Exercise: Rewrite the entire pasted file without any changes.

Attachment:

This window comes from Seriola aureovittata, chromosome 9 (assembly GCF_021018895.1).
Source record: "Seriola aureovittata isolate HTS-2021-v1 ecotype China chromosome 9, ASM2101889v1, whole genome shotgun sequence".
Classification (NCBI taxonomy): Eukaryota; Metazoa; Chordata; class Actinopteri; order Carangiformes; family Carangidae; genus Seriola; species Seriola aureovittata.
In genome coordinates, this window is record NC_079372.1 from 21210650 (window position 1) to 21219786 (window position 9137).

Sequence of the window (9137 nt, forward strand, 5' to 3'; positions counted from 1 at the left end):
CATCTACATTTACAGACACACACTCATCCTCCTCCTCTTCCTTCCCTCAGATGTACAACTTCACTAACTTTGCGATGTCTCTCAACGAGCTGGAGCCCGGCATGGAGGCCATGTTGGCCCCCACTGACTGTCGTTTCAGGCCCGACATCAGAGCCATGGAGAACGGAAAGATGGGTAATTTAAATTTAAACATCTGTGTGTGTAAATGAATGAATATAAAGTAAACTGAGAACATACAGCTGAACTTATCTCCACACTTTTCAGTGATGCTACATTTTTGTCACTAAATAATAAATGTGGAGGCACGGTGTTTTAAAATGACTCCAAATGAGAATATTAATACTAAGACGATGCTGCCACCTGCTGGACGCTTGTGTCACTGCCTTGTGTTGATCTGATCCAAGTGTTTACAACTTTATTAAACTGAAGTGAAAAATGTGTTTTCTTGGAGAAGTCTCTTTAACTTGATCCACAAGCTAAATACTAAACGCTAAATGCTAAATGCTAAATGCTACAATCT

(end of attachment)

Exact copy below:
This window comes from Seriola aureovittata, chromosome 9 (assembly GCF_021018895.1).
Source record: "Seriola aureovittata isolate HTS-2021-v1 ecotype China chromosome 9, ASM2101889v1, whole genome shotgun sequence".
Classification (NCBI taxonomy): Eukaryota; Metazoa; Chordata; class Actinopteri; order Carangiformes; family Carangidae; genus Seriola; species Seriola aureovittata.
In genome coordinates, this window is record NC_079372.1 from 21210650 (window position 1) to 21219786 (window position 9137).

Sequence of the window (9137 nt, forward strand, 5' to 3'; positions counted from 1 at the left end):
CATCTACATTTACAGACACACACTCATCCTCCTCCTCTTCCTTCCCTCAGATGTACAACTTCACTAACTTTGCGATGTCTCTCAACGAGCTGGAGCCCGGCATGGAGGCCATGTTGGCCCCCACTGACTGTCGTTTCAGGCCCGACATCAGAGCCATGGAGAACGGAAAGATGGGTAATTTAAATTTAAACATCTGTGTGTGTAAATGAATGAATATAAAGTAAACTGAGAACATACAGCTGAACTTATCTCCACACTTTTCAGTGATGCTACATTTTTGTCACTAAATAATAAATGTGGAGGCACGGTGTTTTAAAATGACTCCAAATGAGAATATTAATACTAAGACGATGCTGCCACCTGCTGGACGCTTGTGTCACTGCCTTGTGTTGATCTGATCCAAGTGTTTACAACTTTATTAAACTGAAGTGAAAAATGTGTTTTCTTGGAGAAGTCTCTTTAACTTGATCCACAAGCTAAATACTAAACGCTAAATGCTAAATGCTAAATGCTACAATCT